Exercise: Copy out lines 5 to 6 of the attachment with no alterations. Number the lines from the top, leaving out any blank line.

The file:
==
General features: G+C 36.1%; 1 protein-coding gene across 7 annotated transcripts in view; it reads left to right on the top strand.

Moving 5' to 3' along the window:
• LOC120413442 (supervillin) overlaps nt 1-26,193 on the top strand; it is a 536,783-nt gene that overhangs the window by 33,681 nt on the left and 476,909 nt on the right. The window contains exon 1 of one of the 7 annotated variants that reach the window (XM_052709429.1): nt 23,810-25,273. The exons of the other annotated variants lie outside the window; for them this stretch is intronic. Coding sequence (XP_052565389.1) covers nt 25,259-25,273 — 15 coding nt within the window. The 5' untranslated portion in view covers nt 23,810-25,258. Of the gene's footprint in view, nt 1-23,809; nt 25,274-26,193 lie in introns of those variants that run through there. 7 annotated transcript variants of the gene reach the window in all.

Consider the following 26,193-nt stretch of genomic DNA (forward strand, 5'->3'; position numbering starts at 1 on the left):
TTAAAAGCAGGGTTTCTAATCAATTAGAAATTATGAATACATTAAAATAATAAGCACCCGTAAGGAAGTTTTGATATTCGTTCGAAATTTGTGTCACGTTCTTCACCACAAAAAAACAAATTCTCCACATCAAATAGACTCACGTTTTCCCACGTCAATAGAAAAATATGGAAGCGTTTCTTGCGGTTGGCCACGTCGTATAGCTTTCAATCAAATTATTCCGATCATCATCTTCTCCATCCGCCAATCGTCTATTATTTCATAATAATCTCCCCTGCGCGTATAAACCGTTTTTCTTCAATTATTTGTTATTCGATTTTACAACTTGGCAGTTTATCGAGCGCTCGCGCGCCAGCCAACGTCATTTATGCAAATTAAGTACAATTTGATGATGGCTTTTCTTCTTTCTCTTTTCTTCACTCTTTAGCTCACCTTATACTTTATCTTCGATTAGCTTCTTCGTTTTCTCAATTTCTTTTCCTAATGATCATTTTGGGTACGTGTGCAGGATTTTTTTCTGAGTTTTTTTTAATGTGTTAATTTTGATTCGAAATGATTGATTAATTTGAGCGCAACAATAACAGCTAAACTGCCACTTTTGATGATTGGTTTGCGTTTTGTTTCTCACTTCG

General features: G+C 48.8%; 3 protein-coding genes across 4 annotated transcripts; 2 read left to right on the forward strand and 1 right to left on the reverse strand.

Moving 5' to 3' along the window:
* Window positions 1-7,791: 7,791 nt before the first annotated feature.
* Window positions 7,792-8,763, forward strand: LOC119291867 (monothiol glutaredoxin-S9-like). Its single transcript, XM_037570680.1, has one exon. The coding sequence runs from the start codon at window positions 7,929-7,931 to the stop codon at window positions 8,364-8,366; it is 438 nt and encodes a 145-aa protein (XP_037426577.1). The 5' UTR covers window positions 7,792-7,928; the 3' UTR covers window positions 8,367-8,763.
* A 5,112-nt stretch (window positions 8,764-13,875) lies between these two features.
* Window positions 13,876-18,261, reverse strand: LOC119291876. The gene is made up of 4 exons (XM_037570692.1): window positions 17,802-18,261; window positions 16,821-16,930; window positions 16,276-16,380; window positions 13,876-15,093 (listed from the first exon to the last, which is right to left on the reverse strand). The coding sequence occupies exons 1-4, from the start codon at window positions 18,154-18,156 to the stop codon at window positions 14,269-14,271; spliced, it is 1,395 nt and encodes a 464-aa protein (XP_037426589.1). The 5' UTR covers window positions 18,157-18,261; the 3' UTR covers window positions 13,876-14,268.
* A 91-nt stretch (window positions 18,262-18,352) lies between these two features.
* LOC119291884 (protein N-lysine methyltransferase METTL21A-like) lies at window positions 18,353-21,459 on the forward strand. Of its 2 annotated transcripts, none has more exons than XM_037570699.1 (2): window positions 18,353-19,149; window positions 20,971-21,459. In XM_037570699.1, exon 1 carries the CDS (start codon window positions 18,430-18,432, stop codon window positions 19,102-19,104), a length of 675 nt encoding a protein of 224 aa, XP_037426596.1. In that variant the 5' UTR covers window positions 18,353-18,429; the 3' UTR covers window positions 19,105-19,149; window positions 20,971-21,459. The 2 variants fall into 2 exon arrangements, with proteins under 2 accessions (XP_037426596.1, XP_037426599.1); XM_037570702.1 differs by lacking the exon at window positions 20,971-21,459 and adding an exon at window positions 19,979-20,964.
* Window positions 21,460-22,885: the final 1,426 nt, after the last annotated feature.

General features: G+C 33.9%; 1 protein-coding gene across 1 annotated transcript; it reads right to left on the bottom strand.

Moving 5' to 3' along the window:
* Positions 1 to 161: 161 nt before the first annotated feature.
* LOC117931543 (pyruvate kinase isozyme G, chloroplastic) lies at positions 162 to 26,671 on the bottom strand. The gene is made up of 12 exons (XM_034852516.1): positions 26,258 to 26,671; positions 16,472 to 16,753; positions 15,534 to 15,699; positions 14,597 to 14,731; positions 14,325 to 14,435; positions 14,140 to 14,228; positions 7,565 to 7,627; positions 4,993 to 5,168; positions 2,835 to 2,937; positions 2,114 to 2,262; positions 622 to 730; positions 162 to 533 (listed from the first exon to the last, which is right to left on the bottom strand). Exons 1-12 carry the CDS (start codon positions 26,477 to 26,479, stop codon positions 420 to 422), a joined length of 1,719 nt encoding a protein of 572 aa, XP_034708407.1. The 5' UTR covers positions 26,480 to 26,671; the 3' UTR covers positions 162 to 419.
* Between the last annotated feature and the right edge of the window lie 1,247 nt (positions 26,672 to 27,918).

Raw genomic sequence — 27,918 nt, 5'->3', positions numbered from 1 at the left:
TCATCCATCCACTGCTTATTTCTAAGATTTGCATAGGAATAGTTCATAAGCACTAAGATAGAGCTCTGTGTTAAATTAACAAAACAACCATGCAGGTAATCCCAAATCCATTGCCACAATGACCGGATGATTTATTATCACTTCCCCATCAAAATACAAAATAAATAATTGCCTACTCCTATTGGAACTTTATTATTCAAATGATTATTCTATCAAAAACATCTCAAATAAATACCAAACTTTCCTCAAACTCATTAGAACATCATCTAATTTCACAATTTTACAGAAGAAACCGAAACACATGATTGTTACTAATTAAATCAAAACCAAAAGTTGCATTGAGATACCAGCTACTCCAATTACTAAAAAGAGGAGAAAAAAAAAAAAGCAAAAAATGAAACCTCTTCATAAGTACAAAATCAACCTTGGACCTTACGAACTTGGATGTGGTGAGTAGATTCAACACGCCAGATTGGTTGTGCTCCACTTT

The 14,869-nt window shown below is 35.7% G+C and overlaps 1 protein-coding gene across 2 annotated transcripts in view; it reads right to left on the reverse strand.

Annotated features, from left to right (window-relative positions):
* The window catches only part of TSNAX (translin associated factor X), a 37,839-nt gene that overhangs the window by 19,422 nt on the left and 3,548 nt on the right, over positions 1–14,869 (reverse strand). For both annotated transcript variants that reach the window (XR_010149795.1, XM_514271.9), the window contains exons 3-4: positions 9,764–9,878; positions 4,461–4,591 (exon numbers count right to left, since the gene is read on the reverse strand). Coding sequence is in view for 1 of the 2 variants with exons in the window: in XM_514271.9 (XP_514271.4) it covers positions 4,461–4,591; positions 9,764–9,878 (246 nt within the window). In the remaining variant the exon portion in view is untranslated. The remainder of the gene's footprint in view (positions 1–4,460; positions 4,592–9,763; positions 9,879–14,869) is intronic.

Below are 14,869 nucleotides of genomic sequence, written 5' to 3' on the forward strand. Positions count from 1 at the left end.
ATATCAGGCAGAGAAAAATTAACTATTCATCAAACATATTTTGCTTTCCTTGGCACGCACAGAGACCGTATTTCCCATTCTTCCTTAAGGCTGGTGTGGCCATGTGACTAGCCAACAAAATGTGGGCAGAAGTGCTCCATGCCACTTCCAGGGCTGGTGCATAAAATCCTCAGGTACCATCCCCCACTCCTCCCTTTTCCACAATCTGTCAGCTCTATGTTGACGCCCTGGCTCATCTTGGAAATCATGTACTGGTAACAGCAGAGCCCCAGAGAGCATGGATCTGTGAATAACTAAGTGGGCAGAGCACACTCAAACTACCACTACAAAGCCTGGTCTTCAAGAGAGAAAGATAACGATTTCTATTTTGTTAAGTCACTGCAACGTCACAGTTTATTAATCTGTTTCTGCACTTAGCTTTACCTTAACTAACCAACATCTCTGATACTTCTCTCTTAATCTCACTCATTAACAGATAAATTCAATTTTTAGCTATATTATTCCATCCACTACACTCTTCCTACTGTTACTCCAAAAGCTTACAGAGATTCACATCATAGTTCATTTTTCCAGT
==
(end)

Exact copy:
TTAAAAGCAGGGTTTCTAATCAATTAGAAATTATGAATACATTAAAATAATAAGCACCCGTAAGGAAGTTTTGATATTCGTTCGAAATTTGTGTCACGTTCTTCACCACAAAAAAACAAATTCTCCACATCAAATAGACTCACGTTTTCCCACGTCAATAGAAAAATATGGAAGCGTTTCTTGCGGTTGGCCACGTCGTATAGCTTTCAATCAAATTATTCCGATCATCATCTTCTCCATCCGCCAATCGTCTATTATTTCATAATAATCTCCCCTGCGCGTATAAACCGTTTTTCTTCAATTATTTGTTATTCGATTTTACAACTTGGCAGTTTATCGAGCGCTCGCGCGCCAGCCAACGTCATTTATGCAAATTAAGTACAATTTGATGATGGCTTTTCTTCTTTCTCTTTTCTTCACTCTTTAGCTCACCTTATACTTTATCTTCGATTAGCTTCTTCGTTTTCTCAATTTCTTTTCCTAATGATCATTTTGGGTACGTGTGCAGGATTTTTTTCTGAGTTTTTTTTAATGTGTTAATTTTGATTCGAAATGATTGATTAATTTGAGCGCAACAATAACAGCTAAACTGCCACTTTTGATGATTGGTTTGCGTTTTGTTTCTCACTTCG

General features: G+C 48.8%; 3 protein-coding genes across 4 annotated transcripts; 2 read left to right on the forward strand and 1 right to left on the reverse strand.